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Appearances Browsers content creativity CSS Design Fonts HTML Layout Web Design Web Standards Websites wordpress work Working XHTML Zeldman zeldman.com

Redesign in progress

Here’s a little something for a Wednesday evening. (Or wherever day and time it is in your part of the world.)

The body and bottom of the next zeldman.com design are now finished. Tomorrow I start working on the top.

Have a look.

Looks extra sweet in iPhone.

I’m designing from the content out. Meaning that I designed the middle of the page (the part you read) first. Because that’s what this site is about.

When I was satisfied that it was not only readable but actually encouraged reading, I brought in colors and started working on the footer. (The colors, I need not point out to longtime visitors, hearken back to the zeldman.com brand as it was in the 1990s.)

The footer, I reckoned, was the right place for my literary and software products.

I designed the grid in my head, verified it on sketch paper, and laid out the footer bits in Photoshop just to make sure they fit and looked right. Essentially, though, this is a design process that takes place outside Photoshop. That is, it starts in my head, gets interpreted via CSS, viewed in a browser, and tweaked.

Do not interpret this as me dumping on Photoshop. I love Photoshop and could not live or work without it. But especially for a simple site focused on reading, I find it quicker and easier to tweak font settings in code than to laboriously render pages in Photoshop.

If you view source, I haven’t optimized the CSS. (There’s no sense in doing so yet, as I still have to design the top of the page.)

I thought about waiting till I was finished before showing anything. That, after all, is what any sensible designer would do. But this site has a long history of redesigning in public, and the current design has been with us at least four years too long. Since I can’t snap my fingers and change it, sharing is the next best thing.

A work in progress. Like ourselves.

[tags]zeldman, zeldman.com, redesign, webdesign, css, code[/tags]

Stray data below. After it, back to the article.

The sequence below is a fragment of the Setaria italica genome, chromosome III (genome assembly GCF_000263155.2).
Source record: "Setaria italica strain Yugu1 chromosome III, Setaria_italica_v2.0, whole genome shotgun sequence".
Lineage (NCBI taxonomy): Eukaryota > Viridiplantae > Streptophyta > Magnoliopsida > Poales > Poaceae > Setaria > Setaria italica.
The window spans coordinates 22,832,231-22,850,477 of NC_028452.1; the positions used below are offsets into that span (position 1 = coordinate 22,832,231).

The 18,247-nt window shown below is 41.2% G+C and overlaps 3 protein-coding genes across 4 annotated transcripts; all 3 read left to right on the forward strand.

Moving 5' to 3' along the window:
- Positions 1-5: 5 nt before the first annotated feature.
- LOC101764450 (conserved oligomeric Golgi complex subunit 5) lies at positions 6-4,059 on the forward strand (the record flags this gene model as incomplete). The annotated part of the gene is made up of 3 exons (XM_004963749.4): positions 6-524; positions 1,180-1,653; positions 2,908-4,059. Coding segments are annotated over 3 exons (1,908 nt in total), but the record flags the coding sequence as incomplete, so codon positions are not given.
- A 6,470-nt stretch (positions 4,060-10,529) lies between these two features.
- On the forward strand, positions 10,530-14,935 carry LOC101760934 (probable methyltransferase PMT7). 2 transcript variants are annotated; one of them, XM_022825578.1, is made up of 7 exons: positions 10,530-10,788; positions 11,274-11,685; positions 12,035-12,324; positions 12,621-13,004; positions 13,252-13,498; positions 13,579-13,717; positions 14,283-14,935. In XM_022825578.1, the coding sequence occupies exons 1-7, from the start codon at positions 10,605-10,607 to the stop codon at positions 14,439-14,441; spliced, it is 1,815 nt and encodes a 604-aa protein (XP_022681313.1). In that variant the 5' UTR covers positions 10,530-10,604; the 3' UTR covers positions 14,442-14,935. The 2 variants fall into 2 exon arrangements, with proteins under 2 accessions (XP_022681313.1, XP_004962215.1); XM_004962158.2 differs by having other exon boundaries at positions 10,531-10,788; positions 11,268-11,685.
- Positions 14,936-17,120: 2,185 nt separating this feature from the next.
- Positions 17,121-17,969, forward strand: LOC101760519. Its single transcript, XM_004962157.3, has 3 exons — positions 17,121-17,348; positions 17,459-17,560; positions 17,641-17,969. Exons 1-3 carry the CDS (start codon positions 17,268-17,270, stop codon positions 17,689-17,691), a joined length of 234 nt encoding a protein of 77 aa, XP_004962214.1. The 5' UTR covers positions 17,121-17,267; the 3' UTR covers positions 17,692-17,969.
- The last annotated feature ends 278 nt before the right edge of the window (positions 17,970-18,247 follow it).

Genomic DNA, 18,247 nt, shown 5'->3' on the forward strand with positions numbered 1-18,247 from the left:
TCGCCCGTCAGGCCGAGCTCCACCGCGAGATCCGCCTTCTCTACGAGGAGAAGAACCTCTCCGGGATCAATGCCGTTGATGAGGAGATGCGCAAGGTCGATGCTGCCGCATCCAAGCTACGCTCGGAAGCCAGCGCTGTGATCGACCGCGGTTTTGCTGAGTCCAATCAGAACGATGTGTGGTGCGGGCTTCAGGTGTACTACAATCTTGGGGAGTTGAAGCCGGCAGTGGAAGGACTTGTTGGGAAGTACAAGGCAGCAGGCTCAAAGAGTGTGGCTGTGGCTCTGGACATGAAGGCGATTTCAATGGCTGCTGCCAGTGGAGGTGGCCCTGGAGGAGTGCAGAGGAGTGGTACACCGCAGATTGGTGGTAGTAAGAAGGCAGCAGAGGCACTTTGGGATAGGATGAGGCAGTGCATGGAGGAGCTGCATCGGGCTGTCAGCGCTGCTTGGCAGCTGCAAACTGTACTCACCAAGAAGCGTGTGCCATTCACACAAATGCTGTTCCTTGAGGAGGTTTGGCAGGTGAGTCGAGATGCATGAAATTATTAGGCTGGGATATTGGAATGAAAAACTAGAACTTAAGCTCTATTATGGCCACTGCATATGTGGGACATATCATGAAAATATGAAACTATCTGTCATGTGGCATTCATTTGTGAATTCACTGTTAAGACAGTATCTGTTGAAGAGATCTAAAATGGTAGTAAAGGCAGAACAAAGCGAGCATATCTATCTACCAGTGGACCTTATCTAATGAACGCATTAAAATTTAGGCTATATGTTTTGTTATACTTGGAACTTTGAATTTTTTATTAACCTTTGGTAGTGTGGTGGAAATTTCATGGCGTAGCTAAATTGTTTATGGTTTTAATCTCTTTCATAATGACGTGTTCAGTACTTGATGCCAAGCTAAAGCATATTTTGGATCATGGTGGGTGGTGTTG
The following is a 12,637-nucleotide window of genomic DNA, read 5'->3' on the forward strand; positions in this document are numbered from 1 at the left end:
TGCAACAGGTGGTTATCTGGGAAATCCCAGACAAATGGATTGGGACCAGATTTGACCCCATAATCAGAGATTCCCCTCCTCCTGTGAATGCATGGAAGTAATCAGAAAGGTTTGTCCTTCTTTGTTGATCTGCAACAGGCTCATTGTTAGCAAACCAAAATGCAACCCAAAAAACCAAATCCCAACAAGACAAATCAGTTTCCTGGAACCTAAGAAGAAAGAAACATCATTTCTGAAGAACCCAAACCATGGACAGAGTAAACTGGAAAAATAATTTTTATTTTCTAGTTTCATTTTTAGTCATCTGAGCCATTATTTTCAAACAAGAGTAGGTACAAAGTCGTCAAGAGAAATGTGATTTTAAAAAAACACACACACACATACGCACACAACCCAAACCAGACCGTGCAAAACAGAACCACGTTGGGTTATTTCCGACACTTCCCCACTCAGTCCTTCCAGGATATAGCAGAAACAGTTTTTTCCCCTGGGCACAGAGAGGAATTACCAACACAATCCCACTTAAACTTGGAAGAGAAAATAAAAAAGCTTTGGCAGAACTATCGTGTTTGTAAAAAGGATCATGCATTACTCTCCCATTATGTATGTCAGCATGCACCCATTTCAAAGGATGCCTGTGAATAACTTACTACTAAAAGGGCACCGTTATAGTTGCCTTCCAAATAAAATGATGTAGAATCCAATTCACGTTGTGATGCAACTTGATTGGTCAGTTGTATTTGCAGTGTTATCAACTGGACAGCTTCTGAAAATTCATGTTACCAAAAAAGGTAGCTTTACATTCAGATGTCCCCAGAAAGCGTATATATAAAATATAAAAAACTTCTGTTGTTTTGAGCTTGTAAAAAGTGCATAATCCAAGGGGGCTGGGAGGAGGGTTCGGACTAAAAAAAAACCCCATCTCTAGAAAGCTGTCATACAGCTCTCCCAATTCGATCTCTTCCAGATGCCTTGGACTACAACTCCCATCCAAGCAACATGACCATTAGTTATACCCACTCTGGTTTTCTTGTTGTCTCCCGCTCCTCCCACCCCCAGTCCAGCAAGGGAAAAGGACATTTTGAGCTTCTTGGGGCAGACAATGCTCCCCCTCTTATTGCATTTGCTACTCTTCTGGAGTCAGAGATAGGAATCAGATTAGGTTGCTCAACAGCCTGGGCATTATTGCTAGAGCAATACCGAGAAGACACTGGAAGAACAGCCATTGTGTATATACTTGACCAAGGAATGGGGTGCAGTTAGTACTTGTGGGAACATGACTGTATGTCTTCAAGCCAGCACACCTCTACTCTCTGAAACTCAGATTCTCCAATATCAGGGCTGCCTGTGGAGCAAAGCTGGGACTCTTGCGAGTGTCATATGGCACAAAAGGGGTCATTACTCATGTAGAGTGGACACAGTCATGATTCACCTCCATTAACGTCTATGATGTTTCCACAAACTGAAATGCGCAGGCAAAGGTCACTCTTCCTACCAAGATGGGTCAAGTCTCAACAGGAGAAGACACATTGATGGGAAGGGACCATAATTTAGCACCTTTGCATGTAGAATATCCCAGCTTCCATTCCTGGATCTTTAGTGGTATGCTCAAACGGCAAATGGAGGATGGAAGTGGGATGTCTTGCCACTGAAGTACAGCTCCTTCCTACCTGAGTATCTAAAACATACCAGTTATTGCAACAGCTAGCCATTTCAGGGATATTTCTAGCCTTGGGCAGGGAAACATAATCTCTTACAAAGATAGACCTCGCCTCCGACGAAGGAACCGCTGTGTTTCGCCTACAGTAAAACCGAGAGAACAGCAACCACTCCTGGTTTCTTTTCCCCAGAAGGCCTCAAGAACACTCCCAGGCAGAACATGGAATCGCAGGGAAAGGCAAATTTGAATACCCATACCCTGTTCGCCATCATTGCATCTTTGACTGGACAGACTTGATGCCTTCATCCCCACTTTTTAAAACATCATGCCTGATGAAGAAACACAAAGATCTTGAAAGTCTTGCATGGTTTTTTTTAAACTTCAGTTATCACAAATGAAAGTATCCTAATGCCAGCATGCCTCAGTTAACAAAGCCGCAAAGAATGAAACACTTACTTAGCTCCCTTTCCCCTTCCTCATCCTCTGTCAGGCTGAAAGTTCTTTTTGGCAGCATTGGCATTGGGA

Categories
art direction books Community content creativity CSS Design downloads Free Happy Cog™ HTML Ideas industry Information architecture jobs Layout Publications Publishing reprints State of the Web The Essentials The Profession Tools Typography Usability User Experience UX W3C Web Design Web Standards Websites Working writing Zeldman

“Taking Your Talent to the Web” is now a free downloadable book

Taking Your Talent To The Web, a guide for the transitioning designer, by L. Jeffrey Zeldman. Hand model: Tim Brown.

RATED FIVE STARS at Amazon.com since the day it was published, Taking Your Talent to the Web (PDF) is now a free downloadable book from zeldman.com:

I wrote this book in 2001 for print designers whose clients want websites, print art directors who’d like to move into full–time web and interaction design, homepage creators who are ready to turn pro, and professionals who seek to deepen their web skills and understanding.

Here we are in 2009, and print designers and art directors are scrambling to move into web and interaction design.

The dot-com crash killed this book. Now it lives again. While browser references and modem speeds may reek of 2001, much of the advice about transitioning to the web still holds true.

It’s yours. Enjoy.

Oh, yes, here’s that ancient Amazon page.


Short Link

Update – now with bookmarks

Attention, K-Mart shoppers. The PDF now includes proper Acrobat bookmarks, courtesy of Robert Black. Thanks, Robert!

Categories
Design development Interviews Web Design Web Standards Zeldman

“Jeffrey Zeldman on Open Source Design”

I discuss “open source design” in an excerpt from a long interview at Big Think. The full interview, with a complete transcript, will soon be available there as well.

BigThink’s Merrell Hambleton did a great deal of research prior to conducting the hour-long interview, and was thereby able, not only to probe typical Zeldman topics in greater depth, but also to ask interesting questions outside my comfort zone.

The interview was carried out via Interrotron, a fascinating device invented by Errol Morris.

[tags]bigthink, zeldman, design, webdesign, opensource, standards, webstandards, libraries, jeffreyzeldman, interview[/tags]

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A List Apart Accessibility Advocacy An Event Apart Appearances art direction creativity CSS Design development events experience Web Design Web Standards Zeldman

Your Guide to An Event Apart Boston

The complete schedule for An Event Apart Boston is now online for your reading pleasure.

Join Eric Meyer and your humble host with truly special guest speakers Jason Santa Maria, Jeremy Keith, Joshua Porter, Whitney Hess, Dan Cederholm, Daniel Mall, Derek Featherstone, Aarron Walter, Scott Thomas, Heather Champ, Andy Clarke, and GoodBarry’s Brett Welch for two days of design, code, and content.

An intensely educational two-day conference for passionate practitioners of standards-based web design, An Event Apart brings together thirteen of the leading minds in web design for two days of non-stop inspiration and enlightenment. If you care about code as well as content, usability as well as design, this is the one you’ve been waiting for.

Educational discounts and group rates are available, and everyone saves $100 during the early bird registration period.

Comments off.

[tags]aneventapart, AEA, webdesign, conference, webstandards[/tags]

Categories